Williamstown Resident Joins Berkshire Museum Board of Trustees
PITTSFIELD, Mass. — Joan B. Hunter has joined the Berkshire Museum Board of Trustees as its newest member.
Hunter, a Pittsfield native and Williamstown resident, brings a wealth of experience as a dedicated volunteer in the cultural community here in the Berkshires as well as her professional expertise in the field of education.
The trustees and staff of the museum are currently engaged in a long-range strategic master planning process, making this an exciting time to join the governing board for the Museum. The goals of the master plan are to create a sustainable, relevant institution that continues to provide high quality experiences for its participants in the 21st century.
“Growing up in Pittsfield, Joan Hunter has long had a deep understanding of what the Berkshire Museum means to our community. With her experience and skills, we are confident she will make a strong contribution to our organization as we work to determine how best to fulfill the museum’s mission and serve the people of the Berkshires,” says Bill Hines, board president. “Through our master planning process, Joan and her fellow trustees are participating in a once-in-a-generation opportunity to shape the course of our future.”
Hunter is a former special education teacher in the Pittsfield School District. While raising a family, she and her husband James Hunter owned and operated the House of Walsh in Williamstown. She has been a member of the Board of Directors at Jacob’s Pillow Dance in Becket since 2001, and served as chair from 2009 to 2014. She has volunteered extensively in the Williamstown community, including serving as co-chair for the capital campaign to build the Milne Public Library. Past board service includes Williamstown Elementary School, Pine Cobble School, Williamstown Public Library, Child Care of the Berkshires, Williamstown Chamber Concerts, Williamstown Film Festival, and Williamstown Theatre Festival.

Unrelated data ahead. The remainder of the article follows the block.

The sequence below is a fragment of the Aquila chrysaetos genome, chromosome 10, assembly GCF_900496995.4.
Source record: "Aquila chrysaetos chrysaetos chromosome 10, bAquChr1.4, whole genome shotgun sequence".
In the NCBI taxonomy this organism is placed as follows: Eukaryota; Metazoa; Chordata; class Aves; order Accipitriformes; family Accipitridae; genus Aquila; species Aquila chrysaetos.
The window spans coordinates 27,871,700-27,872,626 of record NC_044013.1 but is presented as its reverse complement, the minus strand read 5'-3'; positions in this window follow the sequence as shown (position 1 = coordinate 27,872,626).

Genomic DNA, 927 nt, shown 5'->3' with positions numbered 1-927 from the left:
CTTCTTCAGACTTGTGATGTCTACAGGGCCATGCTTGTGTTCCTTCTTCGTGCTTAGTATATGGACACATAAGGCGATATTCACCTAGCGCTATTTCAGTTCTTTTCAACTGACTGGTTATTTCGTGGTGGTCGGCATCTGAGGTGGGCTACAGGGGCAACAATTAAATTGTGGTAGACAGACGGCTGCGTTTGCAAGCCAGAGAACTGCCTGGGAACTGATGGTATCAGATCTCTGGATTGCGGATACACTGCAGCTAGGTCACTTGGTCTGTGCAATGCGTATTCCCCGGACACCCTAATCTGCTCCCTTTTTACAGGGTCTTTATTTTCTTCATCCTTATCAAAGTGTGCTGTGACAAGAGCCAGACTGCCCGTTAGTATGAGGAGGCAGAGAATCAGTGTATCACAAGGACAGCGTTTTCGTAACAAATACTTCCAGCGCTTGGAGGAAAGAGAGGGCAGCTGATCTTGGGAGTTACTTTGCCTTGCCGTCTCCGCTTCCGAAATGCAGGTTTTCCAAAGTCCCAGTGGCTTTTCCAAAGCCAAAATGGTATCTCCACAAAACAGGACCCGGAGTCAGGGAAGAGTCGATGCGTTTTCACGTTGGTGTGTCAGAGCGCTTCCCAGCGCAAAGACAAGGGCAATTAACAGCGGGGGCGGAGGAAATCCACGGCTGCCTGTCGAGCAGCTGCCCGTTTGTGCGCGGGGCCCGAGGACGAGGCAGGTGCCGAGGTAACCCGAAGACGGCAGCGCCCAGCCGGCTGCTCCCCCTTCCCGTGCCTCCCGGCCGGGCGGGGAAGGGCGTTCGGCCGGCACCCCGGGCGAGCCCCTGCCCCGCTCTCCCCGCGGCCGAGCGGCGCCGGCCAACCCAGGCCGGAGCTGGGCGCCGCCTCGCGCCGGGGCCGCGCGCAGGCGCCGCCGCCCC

Tags: Berkshire Museum,
Support Local NewsWe show up at hurricanes, budget meetings, high school games, accidents, fires and community events. We show up at celebrations and tragedies and everything in between. We show up so our readers can learn about pivotal events that affect their communities and their lives.
How important is local news to you? You can support independent, unbiased journalism and help iBerkshires grow for as a little as the cost of a cup of coffee a week.
|iBerkshires.com welcomes critical, respectful dialogue; please keep comments focused on the issues and not on personalities. Profanity, obscenity, racist language and harassment are not allowed. iBerkshires reserves the right to ban commenters or remove commenting on any article at any time. Concerns may be sent to email@example.com.|